Waltham, MABrandeis University and Brigham and Women's Hospital today agreed to grant a license option to Amicus Therapeutics for a jointly-developed novel pharmaceutical technology that could be instrumental in finding new treatments for Gaucher Disease. Biochemists Raquel Lieberman, Gregory Petsko and Dagmar Ringe, each affiliated with both Brandeis and Brigham and Women's, invented a patentable technology related to the structure of acid beta-glucosidase, also known as GCase, and methods for identifying therapeutic agents. In collaboration with scientists at Amicus Therapeutics, the inventors discovered that GCase, the protein that is mutated in Gaucher Disease, undergoes a structural change near its active site upon binding to a small molecule that is in clinical trials for the treatment of the disease.
One emerging type of treatment for genetic diseases such as Gaucher Disease involves the use of small molecules known as pharmacological chaperones, which are proposed to help mutated, less stable proteins perform their normal function in the cells of patients with the disease. The identification of appropriate pharmacological chaperones and understanding how they work in the body are aided by knowing the structure of the target protein under different conditions and when bound to the small molecule.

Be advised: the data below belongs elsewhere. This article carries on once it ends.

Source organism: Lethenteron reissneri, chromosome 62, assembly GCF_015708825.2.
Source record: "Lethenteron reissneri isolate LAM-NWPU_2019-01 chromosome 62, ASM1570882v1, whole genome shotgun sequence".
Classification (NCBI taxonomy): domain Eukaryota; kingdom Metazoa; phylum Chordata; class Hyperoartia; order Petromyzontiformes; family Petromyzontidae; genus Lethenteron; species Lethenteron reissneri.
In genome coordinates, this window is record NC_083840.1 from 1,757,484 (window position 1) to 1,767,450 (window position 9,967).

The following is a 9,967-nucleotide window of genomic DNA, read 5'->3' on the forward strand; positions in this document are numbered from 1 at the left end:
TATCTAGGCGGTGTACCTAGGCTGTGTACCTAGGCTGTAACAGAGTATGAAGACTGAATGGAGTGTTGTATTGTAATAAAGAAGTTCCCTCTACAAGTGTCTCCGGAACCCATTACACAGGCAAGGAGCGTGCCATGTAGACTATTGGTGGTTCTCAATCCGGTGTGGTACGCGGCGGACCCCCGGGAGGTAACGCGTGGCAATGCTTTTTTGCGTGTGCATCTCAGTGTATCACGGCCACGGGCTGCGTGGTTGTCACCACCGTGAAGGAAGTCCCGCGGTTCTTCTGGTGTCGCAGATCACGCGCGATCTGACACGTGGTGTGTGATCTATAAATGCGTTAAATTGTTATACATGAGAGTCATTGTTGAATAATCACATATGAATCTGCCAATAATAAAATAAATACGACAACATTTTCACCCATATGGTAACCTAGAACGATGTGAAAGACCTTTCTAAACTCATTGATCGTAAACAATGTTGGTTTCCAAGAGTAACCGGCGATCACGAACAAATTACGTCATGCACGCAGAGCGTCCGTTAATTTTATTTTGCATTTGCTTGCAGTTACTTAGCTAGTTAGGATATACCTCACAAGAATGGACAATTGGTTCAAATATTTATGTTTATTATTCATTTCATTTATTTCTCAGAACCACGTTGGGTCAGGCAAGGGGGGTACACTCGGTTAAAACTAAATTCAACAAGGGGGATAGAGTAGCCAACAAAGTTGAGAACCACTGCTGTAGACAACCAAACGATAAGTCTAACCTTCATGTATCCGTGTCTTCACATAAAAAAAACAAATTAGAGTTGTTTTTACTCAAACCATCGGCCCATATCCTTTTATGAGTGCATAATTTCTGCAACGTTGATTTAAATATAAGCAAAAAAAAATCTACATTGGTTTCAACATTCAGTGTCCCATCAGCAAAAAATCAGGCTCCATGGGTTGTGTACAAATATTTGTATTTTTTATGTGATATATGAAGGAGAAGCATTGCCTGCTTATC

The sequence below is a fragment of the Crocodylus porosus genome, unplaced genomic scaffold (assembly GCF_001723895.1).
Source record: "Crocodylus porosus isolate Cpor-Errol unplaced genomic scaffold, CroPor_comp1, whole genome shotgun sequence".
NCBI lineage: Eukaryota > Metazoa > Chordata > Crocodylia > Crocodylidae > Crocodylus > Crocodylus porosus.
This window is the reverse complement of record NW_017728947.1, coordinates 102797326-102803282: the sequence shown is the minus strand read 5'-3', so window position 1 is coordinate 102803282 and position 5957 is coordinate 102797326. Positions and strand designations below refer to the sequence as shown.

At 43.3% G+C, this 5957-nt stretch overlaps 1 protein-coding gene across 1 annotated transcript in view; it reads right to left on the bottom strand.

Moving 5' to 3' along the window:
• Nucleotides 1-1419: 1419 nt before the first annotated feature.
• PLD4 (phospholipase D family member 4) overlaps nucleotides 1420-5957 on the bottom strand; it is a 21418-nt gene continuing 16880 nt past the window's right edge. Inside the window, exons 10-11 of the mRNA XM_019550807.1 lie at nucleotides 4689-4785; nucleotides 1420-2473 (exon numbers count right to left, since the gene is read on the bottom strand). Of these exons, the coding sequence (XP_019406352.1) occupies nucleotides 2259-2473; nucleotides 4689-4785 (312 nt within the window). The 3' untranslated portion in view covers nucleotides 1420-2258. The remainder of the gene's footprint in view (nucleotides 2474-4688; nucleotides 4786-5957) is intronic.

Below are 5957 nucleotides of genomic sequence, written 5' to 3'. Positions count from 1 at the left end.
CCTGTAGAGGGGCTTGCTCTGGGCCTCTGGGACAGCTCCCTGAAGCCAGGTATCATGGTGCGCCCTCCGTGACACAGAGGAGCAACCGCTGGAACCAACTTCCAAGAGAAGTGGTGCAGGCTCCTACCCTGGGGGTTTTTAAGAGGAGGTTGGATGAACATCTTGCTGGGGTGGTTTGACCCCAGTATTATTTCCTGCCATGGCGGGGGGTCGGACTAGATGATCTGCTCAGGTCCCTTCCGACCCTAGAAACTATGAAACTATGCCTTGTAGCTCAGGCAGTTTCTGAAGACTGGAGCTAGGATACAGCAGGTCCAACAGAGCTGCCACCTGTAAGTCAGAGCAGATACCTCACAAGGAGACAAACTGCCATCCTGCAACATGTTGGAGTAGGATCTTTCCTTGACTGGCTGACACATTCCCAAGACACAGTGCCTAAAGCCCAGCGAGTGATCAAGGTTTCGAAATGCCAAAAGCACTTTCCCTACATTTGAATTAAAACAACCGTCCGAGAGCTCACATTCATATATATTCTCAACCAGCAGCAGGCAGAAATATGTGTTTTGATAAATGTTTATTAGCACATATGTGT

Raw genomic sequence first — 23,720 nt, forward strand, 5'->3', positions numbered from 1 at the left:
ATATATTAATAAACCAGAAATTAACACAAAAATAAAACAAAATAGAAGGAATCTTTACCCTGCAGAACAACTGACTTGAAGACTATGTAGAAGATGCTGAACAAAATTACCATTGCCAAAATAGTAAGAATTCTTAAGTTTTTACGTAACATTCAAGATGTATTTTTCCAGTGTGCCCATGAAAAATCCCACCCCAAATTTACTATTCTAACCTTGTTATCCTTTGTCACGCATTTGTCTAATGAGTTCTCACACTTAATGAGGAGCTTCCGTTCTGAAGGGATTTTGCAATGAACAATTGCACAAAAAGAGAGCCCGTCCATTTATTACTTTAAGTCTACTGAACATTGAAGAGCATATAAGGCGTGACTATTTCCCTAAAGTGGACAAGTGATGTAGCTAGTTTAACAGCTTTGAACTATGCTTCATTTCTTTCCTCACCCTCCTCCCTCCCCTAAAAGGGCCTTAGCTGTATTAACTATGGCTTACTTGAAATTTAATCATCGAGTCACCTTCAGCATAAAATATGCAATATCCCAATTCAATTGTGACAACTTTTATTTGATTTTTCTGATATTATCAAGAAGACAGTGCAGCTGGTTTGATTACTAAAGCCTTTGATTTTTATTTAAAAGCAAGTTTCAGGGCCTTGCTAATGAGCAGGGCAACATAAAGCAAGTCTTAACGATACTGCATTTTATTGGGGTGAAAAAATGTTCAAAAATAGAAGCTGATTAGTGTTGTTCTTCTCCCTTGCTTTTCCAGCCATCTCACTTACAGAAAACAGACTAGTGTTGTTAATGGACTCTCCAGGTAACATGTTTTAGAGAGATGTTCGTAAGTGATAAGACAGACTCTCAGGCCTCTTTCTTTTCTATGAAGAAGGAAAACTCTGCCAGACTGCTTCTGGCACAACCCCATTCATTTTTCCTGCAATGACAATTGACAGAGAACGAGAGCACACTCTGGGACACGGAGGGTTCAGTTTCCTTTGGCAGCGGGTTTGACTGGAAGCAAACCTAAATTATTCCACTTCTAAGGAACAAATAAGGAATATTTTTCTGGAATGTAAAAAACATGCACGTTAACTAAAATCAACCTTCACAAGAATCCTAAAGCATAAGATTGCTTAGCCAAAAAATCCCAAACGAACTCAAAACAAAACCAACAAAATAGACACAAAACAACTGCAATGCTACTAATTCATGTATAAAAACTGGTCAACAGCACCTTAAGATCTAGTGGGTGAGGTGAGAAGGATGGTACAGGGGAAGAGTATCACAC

Cranbury, New Jersey-based Amicus Therapeutics, which specializes in the discovery and development of pharmacological chaperones, will use this structure of GCase to look for additional small molecules that can keep the protein properly folded and stabilized.
"This work helps explain the way pharmacological chaperones work to stabilize proteins that are rendered less stable by genetic mutations in diseases such as Gaucher, Anderson-Fabry, and other genetic disorders," explained Petsko, the Gyula and Katica Tauber Professor of Biochemistry and Chemistry, Brandeis University and Adjunct Professor, Department of Neurology and Center
Contact: Laura Gardner